Weak vowels in free variation

It’s also important to mention that weak vowels can often be used interchangeably in unstressed syllables, especially  /ə/ and /ɪ/. When this happens we say the they are in free variation. So, you can use the one that suits you best, and you’ll always be right.

The word animal can be pronounced /ˈænɪməl/ or /ˈænəməl/ without much difference.  Similarly, family can be pronounced /ˈfæmɪli/ or /ˈfæməli/, and also /ˈfæmli/. This last process is called compression (and it’s also the subject of a future article in this website).

A word like signature is particularly interesting. Here too we can use the phonemes /ə/ and /ɪ/ interchangeably in the second syllable (/ˈsɪɡnətʃə/ or /ˈsɪɡnɪtʃə/) and neither of them coincides with the idea a Spanish speaker normally has of how to pronounce this word (usually with an /a/ in the second syllable and an /u/ in the third, something like */ˈsiɡnaur/).

Another example: the Oxford online dictionary gives the transcriptions /ˈkrɪmɪnl/ and/ˌkrɪmɪˈnæləti/ for criminal and criminality; on the other hand, Longman agrees on /ˈkrɪmɪnəl/, but provides a slightly different version in /ˌkrɪməˈnæləti/.

Also, for the same reason, the suffix -ity, which is found in so many words (quality, velocity, charity, etc.)  can be pronounced /əti/ (more common nowadays) or /ɪti/ (a bit on the way out).

Notice how clearly the first option, /əti/, can be heard in this example:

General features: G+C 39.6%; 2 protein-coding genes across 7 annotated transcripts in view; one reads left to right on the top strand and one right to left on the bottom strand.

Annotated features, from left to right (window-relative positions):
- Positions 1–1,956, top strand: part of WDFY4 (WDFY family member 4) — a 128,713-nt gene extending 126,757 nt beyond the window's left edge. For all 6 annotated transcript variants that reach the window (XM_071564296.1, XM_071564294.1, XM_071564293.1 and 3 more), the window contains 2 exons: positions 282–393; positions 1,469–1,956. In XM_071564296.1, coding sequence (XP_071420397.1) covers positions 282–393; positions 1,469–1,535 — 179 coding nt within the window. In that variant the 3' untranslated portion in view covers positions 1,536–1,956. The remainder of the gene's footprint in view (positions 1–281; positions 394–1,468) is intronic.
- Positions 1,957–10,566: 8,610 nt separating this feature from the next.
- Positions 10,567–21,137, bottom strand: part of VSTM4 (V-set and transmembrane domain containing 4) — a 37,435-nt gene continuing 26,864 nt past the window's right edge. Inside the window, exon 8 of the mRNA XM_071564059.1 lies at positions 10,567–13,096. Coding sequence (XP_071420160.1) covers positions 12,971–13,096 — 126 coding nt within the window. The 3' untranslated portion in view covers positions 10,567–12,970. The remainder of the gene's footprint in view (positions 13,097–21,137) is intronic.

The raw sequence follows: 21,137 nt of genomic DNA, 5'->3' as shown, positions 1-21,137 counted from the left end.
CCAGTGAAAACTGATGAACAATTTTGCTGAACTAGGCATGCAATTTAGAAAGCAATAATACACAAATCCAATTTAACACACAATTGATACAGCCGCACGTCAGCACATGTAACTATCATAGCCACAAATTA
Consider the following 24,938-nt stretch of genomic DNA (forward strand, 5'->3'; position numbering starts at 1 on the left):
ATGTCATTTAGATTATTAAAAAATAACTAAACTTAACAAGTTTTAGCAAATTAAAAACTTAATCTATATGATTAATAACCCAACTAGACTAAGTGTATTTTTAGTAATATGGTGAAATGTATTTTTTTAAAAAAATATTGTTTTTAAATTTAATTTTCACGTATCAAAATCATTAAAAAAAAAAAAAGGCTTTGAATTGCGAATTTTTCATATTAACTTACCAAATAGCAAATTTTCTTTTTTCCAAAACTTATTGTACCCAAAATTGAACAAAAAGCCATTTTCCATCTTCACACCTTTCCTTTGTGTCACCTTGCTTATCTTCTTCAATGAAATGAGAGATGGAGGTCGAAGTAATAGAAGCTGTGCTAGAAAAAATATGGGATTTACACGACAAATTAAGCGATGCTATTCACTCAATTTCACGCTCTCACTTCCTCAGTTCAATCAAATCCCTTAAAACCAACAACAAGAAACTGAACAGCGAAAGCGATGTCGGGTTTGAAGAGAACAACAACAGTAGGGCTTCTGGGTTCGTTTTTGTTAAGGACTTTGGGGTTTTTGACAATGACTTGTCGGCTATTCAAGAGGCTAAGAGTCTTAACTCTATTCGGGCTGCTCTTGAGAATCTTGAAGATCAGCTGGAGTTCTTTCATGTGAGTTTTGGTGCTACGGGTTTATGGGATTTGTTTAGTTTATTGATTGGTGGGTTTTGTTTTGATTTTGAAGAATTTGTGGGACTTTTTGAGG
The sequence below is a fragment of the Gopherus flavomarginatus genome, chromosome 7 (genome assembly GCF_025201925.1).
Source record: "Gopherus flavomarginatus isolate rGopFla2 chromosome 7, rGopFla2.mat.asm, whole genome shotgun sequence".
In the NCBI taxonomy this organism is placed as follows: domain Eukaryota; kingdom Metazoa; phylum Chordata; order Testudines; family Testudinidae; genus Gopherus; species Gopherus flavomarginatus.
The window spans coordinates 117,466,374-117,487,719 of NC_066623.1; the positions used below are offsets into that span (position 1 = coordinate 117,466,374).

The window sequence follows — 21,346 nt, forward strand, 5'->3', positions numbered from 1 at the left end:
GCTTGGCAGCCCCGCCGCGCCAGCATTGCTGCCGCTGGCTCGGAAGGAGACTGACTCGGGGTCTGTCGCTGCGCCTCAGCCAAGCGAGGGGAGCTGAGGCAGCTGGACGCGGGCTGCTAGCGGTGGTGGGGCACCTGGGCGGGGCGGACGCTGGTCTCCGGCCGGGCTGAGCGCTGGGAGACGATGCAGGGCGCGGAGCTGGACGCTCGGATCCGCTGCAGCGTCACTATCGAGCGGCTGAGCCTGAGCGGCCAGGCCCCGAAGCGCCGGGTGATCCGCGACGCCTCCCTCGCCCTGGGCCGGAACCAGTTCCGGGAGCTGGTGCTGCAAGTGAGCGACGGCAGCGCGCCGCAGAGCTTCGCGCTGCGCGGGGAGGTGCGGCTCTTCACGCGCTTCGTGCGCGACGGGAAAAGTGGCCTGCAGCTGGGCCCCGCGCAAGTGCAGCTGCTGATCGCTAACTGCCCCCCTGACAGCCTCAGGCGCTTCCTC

sound_loud_speaker The emotional intensity of the pieces (Andrew McGregor, BBC3). /ɪnˈtensəti/

Now, listen to the same speaker, just a few minutes later, in this recording:

sound_loud_speaker Oh, yes… Clarity, fluidity, that rumbled in the basses. Well, Britten’s dawn from Edward Gardner and the BBC Philarmonic. It’s a very good recorded sound as well this one, isn’t it? (Andrew McGregor, BBC3).

As you can appreciate, Andrew McGregor pronunces /ˈklærəti/ but /fluˈɪdɪti/. So, there’s nothing wrong with alternating the two possibilities.

This type of variation also takes place between /ʊ/ and /ə/. The verb speculate can be said /ˈspekjʊleɪt/ or /ˈspekjəleɪt/, and both are completely acceptable (as in the previous examples, the option with the schwa displays a higher degree of reduction). There are many other cases in which the combination of phonemes /jʊ/ becomes /jə/ in unstressed syllables.

What you have to remember about these small differences is that their importance is really negligible. Both options are correct and speakers can do as they please.


This is the type of work I do with my students in my one-to-one classes. I make them practise these processes with exercises until they improve their comprehension of native speakers and are capable of speaking like that themselves. If you are interested in my classes, you can contact me here.


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